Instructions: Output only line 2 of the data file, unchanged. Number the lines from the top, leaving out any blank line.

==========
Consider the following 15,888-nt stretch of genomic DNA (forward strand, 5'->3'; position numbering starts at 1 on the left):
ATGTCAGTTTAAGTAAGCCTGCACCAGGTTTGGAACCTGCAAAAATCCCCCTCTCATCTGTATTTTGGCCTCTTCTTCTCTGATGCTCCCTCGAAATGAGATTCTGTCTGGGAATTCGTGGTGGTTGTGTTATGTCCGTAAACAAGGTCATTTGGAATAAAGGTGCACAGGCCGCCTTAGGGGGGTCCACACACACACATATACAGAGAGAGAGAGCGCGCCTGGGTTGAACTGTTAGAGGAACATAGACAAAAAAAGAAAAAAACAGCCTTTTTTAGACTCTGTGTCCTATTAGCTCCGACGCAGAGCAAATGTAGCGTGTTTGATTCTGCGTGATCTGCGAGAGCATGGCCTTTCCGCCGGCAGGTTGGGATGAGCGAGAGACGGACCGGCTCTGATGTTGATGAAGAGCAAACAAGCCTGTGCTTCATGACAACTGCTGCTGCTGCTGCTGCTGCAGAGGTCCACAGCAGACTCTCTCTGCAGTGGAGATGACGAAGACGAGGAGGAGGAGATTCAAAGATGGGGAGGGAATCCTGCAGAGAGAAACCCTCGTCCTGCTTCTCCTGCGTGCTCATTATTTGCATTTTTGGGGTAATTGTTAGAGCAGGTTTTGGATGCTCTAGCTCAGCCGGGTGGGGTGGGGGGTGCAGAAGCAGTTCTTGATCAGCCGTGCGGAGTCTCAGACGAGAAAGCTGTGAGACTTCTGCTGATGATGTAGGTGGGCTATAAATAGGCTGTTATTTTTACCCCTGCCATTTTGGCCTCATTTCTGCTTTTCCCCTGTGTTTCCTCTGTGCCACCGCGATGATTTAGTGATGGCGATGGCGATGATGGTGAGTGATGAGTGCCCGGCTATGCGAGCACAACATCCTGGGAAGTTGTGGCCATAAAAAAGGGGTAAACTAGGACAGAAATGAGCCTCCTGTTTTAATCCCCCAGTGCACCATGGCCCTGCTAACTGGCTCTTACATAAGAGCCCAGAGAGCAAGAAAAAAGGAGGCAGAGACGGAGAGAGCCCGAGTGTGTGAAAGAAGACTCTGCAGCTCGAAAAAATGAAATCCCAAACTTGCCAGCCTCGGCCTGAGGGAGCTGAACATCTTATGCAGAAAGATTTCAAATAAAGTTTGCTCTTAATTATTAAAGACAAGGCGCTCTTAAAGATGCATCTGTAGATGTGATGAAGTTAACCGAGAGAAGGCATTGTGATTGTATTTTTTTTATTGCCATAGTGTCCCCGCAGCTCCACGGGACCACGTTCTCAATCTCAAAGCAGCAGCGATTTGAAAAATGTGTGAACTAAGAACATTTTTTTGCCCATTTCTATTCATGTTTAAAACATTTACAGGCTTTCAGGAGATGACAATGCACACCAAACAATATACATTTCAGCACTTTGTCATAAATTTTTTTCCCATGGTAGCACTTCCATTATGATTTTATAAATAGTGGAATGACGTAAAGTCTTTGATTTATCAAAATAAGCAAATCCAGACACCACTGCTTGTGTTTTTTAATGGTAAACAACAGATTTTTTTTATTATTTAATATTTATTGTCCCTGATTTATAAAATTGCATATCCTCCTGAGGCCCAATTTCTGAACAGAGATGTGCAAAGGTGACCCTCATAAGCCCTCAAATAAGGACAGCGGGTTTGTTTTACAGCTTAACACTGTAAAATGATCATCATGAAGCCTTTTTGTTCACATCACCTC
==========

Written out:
ATGTCAGTTTAAGTAAGCCTGCACCAGGTTTGGAACCTGCAAAAATCCCCCTCTCATCTGTATTTTGGCCTCTTCTTCTCTGATGCTCCCTCGAAATGAGATTCTGTCTGGGAATTCGTGGTGGTTGTGTTATGTCCGTAAACAAGGTCATTTGGAATAAAGGTGCACAGGCCGCCTTAGGGGGGTCCACACACACACATATACAGAGAGAGAGAGCGCGCCTGGGTTGAACTGTTAGAGGAACATAGACAAAAAAAGAAAAAAACAGCCTTTTTTAGACTCTGTGTCCTATTAGCTCCGACGCAGAGCAAATGTAGCGTGTTTGATTCTGCGTGATCTGCGAGAGCATGGCCTTTCCGCCGGCAGGTTGGGATGAGCGAGAGACGGACCGGCTCTGATGTTGATGAAGAGCAAACAAGCCTGTGCTTCATGACAACTGCTGCTGCTGCTGCTGCTGCAGAGGTCCACAGCAGACTCTCTCTGCAGTGGAGATGACGAAGACGAGGAGGAGGAGATTCAAAGATGGGGAGGGAATCCTGCAGAGAGAAACCCTCGTCCTGCTTCTCCTGCGTGCTCATTATTTGCATTTTTGGGGTAATTGTTAGAGCAGGTTTTGGATGCTCTAGCTCAGCCGGGTGGGGTGGGGGGTGCAGAAGCAGTTCTTGATCAGCCGTGCGGAGTCTCAGACGAGAAAGCTGTGAGACTTCTGCTGATGATGTAGGTGGGCTATAAATAGGCTGTTATTTTTACCCCTGCCATTTTGGCCTCATTTCTGCTTTTCCCCTGTGTTTCCTCTGTGCCACCGCGATGATTTAGTGATGGCGATGGCGATGATGGTGAGTGATGAGTGCCCGGCTATGCGAGCACAACATCCTGGGAAGTTGTGGCCATAAAAAAGGGGTAAACTAGGACAGAAATGAGCCTCCTGTTTTAATCCCCCAGTGCACCATGGCCCTGCTAACTGGCTCTTACATAAGAGCCCAGAGAGCAAGAAAAAAGGAGGCAGAGACGGAGAGAGCCCGAGTGTGTGAAAGAAGACTCTGCAGCTCGAAAAAATGAAATCCCAAACTTGCCAGCCTCGGCCTGAGGGAGCTGAACATCTTATGCAGAAAGATTTCAAATAAAGTTTGCTCTTAATTATTAAAGACAAGGCGCTCTTAAAGATGCATCTGTAGATGTGATGAAGTTAACCGAGAGAAGGCATTGTGATTGTATTTTTTTTATTGCCATAGTGTCCCCGCAGCTCCACGGGACCACGTTCTCAATCTCAAAGCAGCAGCGATTTGAAAAATGTGTGAACTAAGAACATTTTTTTGCCCATTTCTATTCATGTTTAAAACATTTACAGGCTTTCAGGAGATGACAATGCACACCAAACAATATACATTTCAGCACTTTGTCATAAATTTTTTTCCCATGGTAGCACTTCCATTATGATTTTATAAATAGTGGAATGACGTAAAGTCTTTGATTTATCAAAATAAGCAAATCCAGACACCACTGCTTGTGTTTTTTAATGGTAAACAACAGATTTTTTTTATTATTTAATATTTATTGTCCCTGATTTATAAAATTGCATATCCTCCTGAGGCCCAATTTCTGAACAGAGATGTGCAAAGGTGACCCTCATAAGCCCTCAAATAAGGACAGCGGGTTTGTTTTACAGCTTAACACTGTAAAATGATCATCATGAAGCCTTTTTGTTCACATCACCTC